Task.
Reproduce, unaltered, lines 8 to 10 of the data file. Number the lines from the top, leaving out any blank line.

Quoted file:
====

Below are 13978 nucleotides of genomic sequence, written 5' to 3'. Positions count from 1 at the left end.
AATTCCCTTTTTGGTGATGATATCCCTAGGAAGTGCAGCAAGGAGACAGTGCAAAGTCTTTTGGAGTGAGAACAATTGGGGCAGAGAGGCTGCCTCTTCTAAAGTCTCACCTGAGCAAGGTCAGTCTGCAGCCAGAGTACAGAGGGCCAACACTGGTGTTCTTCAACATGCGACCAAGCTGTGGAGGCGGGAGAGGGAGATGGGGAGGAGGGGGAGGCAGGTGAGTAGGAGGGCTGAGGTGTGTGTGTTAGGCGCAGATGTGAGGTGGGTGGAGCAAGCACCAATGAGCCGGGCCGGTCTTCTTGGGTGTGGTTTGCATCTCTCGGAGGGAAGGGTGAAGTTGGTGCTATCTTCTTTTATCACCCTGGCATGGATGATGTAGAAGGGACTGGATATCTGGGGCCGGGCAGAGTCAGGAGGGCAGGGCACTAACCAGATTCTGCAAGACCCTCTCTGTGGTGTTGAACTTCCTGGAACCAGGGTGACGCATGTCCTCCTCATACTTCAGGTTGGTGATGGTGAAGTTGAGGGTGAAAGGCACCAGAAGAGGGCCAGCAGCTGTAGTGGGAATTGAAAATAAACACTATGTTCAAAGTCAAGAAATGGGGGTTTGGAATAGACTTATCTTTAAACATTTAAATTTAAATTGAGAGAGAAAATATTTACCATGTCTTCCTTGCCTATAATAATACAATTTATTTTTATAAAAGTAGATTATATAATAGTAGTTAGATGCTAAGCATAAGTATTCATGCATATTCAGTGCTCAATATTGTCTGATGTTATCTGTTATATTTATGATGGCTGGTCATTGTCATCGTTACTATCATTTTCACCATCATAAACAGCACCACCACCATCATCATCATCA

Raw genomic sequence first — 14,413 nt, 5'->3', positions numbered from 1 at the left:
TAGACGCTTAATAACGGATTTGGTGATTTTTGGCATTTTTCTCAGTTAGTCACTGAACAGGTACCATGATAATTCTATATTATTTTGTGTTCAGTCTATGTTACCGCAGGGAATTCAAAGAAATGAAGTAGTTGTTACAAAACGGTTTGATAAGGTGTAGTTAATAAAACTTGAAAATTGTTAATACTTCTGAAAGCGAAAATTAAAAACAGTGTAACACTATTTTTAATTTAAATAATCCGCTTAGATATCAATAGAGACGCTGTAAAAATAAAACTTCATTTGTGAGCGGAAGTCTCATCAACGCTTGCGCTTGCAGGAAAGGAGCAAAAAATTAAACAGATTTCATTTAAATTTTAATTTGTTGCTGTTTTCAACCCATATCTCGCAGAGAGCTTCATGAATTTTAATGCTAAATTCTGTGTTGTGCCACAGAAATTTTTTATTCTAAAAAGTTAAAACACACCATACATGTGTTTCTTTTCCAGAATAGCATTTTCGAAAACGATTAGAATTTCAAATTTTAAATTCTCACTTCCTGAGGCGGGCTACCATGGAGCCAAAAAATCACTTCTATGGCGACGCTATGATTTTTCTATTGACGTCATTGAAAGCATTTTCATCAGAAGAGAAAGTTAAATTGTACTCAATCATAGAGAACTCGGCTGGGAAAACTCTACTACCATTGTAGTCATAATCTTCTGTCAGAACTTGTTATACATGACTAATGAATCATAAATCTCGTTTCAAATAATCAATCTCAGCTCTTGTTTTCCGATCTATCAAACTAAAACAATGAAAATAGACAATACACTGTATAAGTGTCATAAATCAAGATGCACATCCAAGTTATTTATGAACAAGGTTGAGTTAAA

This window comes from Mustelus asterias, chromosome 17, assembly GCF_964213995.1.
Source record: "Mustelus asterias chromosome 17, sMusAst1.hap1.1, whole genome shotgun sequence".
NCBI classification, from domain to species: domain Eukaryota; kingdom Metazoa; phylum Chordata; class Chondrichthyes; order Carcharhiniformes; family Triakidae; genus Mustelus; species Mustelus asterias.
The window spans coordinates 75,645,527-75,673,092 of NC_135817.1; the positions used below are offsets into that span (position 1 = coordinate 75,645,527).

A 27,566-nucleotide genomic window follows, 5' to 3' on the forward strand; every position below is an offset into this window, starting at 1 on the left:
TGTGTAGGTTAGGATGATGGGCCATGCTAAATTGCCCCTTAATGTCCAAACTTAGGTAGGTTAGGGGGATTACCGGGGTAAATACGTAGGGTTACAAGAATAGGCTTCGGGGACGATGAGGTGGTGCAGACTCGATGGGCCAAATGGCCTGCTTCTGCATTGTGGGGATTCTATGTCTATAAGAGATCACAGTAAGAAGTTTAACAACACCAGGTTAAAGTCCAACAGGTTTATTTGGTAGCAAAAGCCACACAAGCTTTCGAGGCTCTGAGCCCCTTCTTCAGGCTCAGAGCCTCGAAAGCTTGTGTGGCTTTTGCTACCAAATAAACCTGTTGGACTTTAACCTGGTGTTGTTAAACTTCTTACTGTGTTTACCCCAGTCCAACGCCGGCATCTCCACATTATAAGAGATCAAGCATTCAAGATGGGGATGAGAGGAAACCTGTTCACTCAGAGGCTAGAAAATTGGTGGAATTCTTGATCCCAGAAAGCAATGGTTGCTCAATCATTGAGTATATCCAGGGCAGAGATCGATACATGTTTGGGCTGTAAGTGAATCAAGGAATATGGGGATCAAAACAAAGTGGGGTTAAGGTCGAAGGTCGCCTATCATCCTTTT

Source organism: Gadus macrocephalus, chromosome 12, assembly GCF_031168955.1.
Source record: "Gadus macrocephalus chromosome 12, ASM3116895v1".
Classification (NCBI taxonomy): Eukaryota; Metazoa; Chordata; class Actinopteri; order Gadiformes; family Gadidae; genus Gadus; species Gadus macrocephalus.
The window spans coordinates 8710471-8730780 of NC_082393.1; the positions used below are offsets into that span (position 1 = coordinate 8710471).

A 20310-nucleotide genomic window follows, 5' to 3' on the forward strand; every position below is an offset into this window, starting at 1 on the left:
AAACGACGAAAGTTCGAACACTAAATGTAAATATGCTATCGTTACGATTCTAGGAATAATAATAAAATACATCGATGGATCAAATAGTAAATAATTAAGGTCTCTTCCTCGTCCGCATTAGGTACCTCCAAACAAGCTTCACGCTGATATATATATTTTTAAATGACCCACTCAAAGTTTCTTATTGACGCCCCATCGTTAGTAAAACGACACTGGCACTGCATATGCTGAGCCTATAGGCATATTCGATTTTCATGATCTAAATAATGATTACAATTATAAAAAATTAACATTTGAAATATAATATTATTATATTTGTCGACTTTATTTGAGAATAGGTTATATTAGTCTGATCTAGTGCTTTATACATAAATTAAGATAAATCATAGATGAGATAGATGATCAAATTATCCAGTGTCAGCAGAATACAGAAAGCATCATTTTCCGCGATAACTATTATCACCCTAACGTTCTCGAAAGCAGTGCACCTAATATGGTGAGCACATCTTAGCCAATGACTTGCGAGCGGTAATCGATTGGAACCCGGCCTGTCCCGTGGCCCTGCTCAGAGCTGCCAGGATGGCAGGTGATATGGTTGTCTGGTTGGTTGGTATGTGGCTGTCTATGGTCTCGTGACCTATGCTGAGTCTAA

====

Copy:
The window spans coordinates 75,645,527-75,673,092 of NC_135817.1; the positions used below are offsets into that span (position 1 = coordinate 75,645,527).

A 27,566-nucleotide genomic window follows, 5' to 3' on the forward strand; every position below is an offset into this window, starting at 1 on the left:
TGTGTAGGTTAGGATGATGGGCCATGCTAAATTGCCCCTTAATGTCCAAACTTAGGTAGGTTAGGGGGATTACCGGGGTAAATACGTAGGGTTACAAGAATAGGCTTCGGGGACGATGAGGTGGTGCAGACTCGATGGGCCAAATGGCCTGCTTCTGCATTGTGGGGATTCTATGTCTATAAGAGATCACAGTAAGAAGTTTAACAACACCAGGTTAAAGTCCAACAGGTTTATTTGGTAGCAAAAGCCACACAAGCTTTCGAGGCTCTGAGCCCCTTCTTCAGGCTCAGAGCCTCGAAAGCTTGTGTGGCTTTTGCTACCAAATAAACCTGTTGGACTTTAACCTGGTGTTGTTAAACTTCTTACTGTGTTTACCCCAGTCCAACGCCGGCATCTCCACATTATAAGAGATCAAGCATTCAAGATGGGGATGAGAGGAAACCTGTTCACTCAGAGGCTAGAAAATTGGTGGAATTCTTGATCCCAGAAAGCAATGGTTGCTCAATCATTGAGTATATCCAGGGCAGAGATCGATACATGTTTGGGCTGTAAGTGAATCAAGGAATATGGGGATCAAAACAAAGTGGGGTTAAGGTCGAAGGTCGCCTATCATCCTTTT